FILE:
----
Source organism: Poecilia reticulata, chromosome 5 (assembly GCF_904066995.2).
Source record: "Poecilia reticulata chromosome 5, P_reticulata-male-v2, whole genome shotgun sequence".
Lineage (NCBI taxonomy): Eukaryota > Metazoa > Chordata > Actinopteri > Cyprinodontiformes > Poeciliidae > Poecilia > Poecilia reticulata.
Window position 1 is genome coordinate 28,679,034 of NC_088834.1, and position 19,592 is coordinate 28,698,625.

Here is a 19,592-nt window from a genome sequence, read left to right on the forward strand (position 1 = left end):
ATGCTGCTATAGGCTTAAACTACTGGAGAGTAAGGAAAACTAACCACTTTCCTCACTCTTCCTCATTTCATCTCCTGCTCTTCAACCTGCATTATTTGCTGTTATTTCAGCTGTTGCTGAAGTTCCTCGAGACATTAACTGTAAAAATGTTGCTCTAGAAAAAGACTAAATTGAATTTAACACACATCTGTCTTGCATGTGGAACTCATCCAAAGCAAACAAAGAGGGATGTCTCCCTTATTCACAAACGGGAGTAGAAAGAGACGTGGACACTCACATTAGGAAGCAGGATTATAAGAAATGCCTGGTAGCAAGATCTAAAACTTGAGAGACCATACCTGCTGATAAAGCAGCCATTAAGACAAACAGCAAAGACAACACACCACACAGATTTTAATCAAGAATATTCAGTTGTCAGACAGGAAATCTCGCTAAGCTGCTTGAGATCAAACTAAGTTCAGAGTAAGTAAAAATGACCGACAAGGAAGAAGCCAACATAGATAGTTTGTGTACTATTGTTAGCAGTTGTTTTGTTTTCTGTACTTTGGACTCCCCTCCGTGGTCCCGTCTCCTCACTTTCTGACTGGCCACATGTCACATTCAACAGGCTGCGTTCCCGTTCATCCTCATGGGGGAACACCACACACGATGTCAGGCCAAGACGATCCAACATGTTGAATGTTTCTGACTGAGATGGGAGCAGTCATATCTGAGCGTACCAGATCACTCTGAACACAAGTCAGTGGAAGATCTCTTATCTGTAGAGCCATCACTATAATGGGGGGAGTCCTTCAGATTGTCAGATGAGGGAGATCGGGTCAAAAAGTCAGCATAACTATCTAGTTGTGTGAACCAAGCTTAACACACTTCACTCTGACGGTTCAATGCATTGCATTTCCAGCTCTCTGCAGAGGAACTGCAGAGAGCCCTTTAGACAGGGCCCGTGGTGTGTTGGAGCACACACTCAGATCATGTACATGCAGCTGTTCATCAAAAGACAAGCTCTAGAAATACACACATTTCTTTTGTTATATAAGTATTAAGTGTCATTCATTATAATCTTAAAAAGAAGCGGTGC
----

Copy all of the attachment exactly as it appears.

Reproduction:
Source organism: Poecilia reticulata, chromosome 5 (assembly GCF_904066995.2).
Source record: "Poecilia reticulata chromosome 5, P_reticulata-male-v2, whole genome shotgun sequence".
Lineage (NCBI taxonomy): Eukaryota > Metazoa > Chordata > Actinopteri > Cyprinodontiformes > Poeciliidae > Poecilia > Poecilia reticulata.
Window position 1 is genome coordinate 28,679,034 of NC_088834.1, and position 19,592 is coordinate 28,698,625.

Here is a 19,592-nt window from a genome sequence, read left to right on the forward strand (position 1 = left end):
ATGCTGCTATAGGCTTAAACTACTGGAGAGTAAGGAAAACTAACCACTTTCCTCACTCTTCCTCATTTCATCTCCTGCTCTTCAACCTGCATTATTTGCTGTTATTTCAGCTGTTGCTGAAGTTCCTCGAGACATTAACTGTAAAAATGTTGCTCTAGAAAAAGACTAAATTGAATTTAACACACATCTGTCTTGCATGTGGAACTCATCCAAAGCAAACAAAGAGGGATGTCTCCCTTATTCACAAACGGGAGTAGAAAGAGACGTGGACACTCACATTAGGAAGCAGGATTATAAGAAATGCCTGGTAGCAAGATCTAAAACTTGAGAGACCATACCTGCTGATAAAGCAGCCATTAAGACAAACAGCAAAGACAACACACCACACAGATTTTAATCAAGAATATTCAGTTGTCAGACAGGAAATCTCGCTAAGCTGCTTGAGATCAAACTAAGTTCAGAGTAAGTAAAAATGACCGACAAGGAAGAAGCCAACATAGATAGTTTGTGTACTATTGTTAGCAGTTGTTTTGTTTTCTGTACTTTGGACTCCCCTCCGTGGTCCCGTCTCCTCACTTTCTGACTGGCCACATGTCACATTCAACAGGCTGCGTTCCCGTTCATCCTCATGGGGGAACACCACACACGATGTCAGGCCAAGACGATCCAACATGTTGAATGTTTCTGACTGAGATGGGAGCAGTCATATCTGAGCGTACCAGATCACTCTGAACACAAGTCAGTGGAAGATCTCTTATCTGTAGAGCCATCACTATAATGGGGGGAGTCCTTCAGATTGTCAGATGAGGGAGATCGGGTCAAAAAGTCAGCATAACTATCTAGTTGTGTGAACCAAGCTTAACACACTTCACTCTGACGGTTCAATGCATTGCATTTCCAGCTCTCTGCAGAGGAACTGCAGAGAGCCCTTTAGACAGGGCCCGTGGTGTGTTGGAGCACACACTCAGATCATGTACATGCAGCTGTTCATCAAAAGACAAGCTCTAGAAATACACACATTTCTTTTGTTATATAAGTATTAAGTGTCATTCATTATAATCTTAAAAAGAAGCGGTGC